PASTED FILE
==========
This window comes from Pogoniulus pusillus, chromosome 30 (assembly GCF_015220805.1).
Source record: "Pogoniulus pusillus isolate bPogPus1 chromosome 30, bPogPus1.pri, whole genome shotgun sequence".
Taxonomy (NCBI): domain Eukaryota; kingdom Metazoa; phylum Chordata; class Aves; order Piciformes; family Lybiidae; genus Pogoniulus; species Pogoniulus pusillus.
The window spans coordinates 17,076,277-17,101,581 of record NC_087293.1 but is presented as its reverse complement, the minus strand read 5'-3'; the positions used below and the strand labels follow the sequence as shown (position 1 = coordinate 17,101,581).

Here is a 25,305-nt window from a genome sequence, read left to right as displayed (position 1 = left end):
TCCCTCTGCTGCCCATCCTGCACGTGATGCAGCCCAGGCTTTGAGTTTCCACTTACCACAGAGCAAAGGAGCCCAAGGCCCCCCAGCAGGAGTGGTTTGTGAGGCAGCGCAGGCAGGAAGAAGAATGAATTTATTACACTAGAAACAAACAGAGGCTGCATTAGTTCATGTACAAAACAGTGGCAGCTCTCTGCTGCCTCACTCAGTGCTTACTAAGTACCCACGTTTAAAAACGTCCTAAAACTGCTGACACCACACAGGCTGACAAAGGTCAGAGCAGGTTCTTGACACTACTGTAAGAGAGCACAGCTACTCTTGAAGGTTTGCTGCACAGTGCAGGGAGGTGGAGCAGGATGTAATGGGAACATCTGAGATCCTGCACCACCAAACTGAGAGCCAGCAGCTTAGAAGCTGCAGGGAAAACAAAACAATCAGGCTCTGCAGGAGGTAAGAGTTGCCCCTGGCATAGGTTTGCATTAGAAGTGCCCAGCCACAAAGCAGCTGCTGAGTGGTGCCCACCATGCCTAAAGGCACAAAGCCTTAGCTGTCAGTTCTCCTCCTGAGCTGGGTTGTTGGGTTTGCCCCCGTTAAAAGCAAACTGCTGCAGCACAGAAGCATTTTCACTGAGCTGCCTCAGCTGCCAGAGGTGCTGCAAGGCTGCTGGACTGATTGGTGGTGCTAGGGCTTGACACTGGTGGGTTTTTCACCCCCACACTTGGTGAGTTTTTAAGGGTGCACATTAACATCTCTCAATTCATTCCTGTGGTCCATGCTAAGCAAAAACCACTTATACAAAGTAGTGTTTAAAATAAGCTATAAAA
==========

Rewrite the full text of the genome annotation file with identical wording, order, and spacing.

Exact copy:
This window comes from Pogoniulus pusillus, chromosome 30 (assembly GCF_015220805.1).
Source record: "Pogoniulus pusillus isolate bPogPus1 chromosome 30, bPogPus1.pri, whole genome shotgun sequence".
Taxonomy (NCBI): domain Eukaryota; kingdom Metazoa; phylum Chordata; class Aves; order Piciformes; family Lybiidae; genus Pogoniulus; species Pogoniulus pusillus.
The window spans coordinates 17,076,277-17,101,581 of record NC_087293.1 but is presented as its reverse complement, the minus strand read 5'-3'; the positions used below and the strand labels follow the sequence as shown (position 1 = coordinate 17,101,581).

Here is a 25,305-nt window from a genome sequence, read left to right as displayed (position 1 = left end):
TCCCTCTGCTGCCCATCCTGCACGTGATGCAGCCCAGGCTTTGAGTTTCCACTTACCACAGAGCAAAGGAGCCCAAGGCCCCCCAGCAGGAGTGGTTTGTGAGGCAGCGCAGGCAGGAAGAAGAATGAATTTATTACACTAGAAACAAACAGAGGCTGCATTAGTTCATGTACAAAACAGTGGCAGCTCTCTGCTGCCTCACTCAGTGCTTACTAAGTACCCACGTTTAAAAACGTCCTAAAACTGCTGACACCACACAGGCTGACAAAGGTCAGAGCAGGTTCTTGACACTACTGTAAGAGAGCACAGCTACTCTTGAAGGTTTGCTGCACAGTGCAGGGAGGTGGAGCAGGATGTAATGGGAACATCTGAGATCCTGCACCACCAAACTGAGAGCCAGCAGCTTAGAAGCTGCAGGGAAAACAAAACAATCAGGCTCTGCAGGAGGTAAGAGTTGCCCCTGGCATAGGTTTGCATTAGAAGTGCCCAGCCACAAAGCAGCTGCTGAGTGGTGCCCACCATGCCTAAAGGCACAAAGCCTTAGCTGTCAGTTCTCCTCCTGAGCTGGGTTGTTGGGTTTGCCCCCGTTAAAAGCAAACTGCTGCAGCACAGAAGCATTTTCACTGAGCTGCCTCAGCTGCCAGAGGTGCTGCAAGGCTGCTGGACTGATTGGTGGTGCTAGGGCTTGACACTGGTGGGTTTTTCACCCCCACACTTGGTGAGTTTTTAAGGGTGCACATTAACATCTCTCAATTCATTCCTGTGGTCCATGCTAAGCAAAAACCACTTATACAAAGTAGTGTTTAAAATAAGCTATAAAA